Most of my teen years were in the nineties. They were a mixed bag of times. I had the highs of a Sweet Sixteen, getting my license and graduating high school, along with the lows of my first broken heart, solo navigation of the college application process and trading everyone and everything I knew for life as a college student 300 miles from home.
This past weekend I got to take a trip down memory lane via the I Love the 90s Tour. It featured some of the hip hop artists I remember blasting from my car as a new driver and was one of the best concerts I have ever been to. What I loved most about it was that every song held a memory. I was taken back to so many moments from when I lived in Chicago. With some songs, I was driving along Fullerton Avenue in my 1992 teal Ford Taurus with the windows down and the music blasting way too loud. Other songs were coming out of passing cars as my neighbors, friends and I sat outside on our porch steps. The song would instantly stick in our heads and we would start singing along, hoping our parents wouldn't call us inside anytime soon.
|Salt N Pepa, Coolio, All 4 One, Color Me Bad, Tone Loc|
Reflecting on the concert, I realized that I associate a lot of memories to music and songs. For some people, memories are triggered by smells, or tastes. For me it's audio. Music is my time machine. Play old school salsa and I am five years old again, my dad teaching me how to dance salsa to El Gran Combo and Celia Cruz songs. It was time to clean when my mom played oldies, but I didn't mind so much when the music put her in a good mood and she sang along. Hymns remind me of Christmas services and Sunday school at my childhood church. Too many songs to list remind me of the various stages I went through in high school, from wearing my Cross Color extra baggy jeans and memorizing every word to Snoop Dog and Dr. Dre's Nothin' but a G Thang, to rocking my favorite hunter green flannel shirt and listening to Green Day in the art room, and playing Selena songs over and over again, dreaming of finding a red lipstick as badass as hers. During the concert, I wanted to turn to my date and share a memory for every song, but I didn't want to stop singing along or interrupt the show for him, so I kept them to myself and enjoyed the nostalgia.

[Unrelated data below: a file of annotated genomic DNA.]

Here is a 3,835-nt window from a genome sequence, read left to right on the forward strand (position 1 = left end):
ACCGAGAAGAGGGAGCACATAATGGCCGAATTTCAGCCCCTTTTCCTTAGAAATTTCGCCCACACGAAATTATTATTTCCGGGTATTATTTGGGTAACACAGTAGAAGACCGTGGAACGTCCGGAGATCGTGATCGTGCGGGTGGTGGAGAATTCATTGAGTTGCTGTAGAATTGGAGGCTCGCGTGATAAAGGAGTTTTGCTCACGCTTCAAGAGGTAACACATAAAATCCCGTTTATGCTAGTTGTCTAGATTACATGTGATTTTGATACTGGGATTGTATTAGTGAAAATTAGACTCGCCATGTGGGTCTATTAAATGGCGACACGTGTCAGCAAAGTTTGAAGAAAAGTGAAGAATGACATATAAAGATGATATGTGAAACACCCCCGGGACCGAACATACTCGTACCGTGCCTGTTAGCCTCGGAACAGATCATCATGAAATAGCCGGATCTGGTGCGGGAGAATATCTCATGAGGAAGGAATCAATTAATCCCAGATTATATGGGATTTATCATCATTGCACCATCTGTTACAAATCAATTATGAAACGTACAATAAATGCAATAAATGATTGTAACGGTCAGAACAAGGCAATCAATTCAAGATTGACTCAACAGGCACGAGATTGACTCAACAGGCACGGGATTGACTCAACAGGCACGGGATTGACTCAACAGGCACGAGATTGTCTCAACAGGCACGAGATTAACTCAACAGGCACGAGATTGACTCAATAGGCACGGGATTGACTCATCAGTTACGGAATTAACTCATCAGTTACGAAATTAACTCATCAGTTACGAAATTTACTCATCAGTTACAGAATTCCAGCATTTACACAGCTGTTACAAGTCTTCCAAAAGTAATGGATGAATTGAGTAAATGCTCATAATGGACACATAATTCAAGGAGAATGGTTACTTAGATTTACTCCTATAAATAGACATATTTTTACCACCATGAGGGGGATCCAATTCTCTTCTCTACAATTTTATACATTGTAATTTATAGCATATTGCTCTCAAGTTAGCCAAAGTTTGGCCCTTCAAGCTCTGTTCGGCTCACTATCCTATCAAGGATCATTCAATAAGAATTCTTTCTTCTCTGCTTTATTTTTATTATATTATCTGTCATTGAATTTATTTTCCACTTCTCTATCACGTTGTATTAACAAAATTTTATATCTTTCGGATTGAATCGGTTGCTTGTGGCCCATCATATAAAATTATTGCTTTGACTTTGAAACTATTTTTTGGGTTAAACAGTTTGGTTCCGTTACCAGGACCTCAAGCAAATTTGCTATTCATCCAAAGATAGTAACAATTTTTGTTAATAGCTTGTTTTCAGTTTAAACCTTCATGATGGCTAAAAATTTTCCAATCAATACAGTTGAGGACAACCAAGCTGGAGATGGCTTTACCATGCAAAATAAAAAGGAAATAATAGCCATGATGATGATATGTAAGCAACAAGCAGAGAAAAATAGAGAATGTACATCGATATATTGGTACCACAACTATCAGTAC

I sang every single song and danced moves I hadn't done in ages. It was great to forget about adulting for a few hours and get lost in simpler times when hip-hop spoke to me in a way it rarely does anymore, and my worries were so much lighter than they have been in years.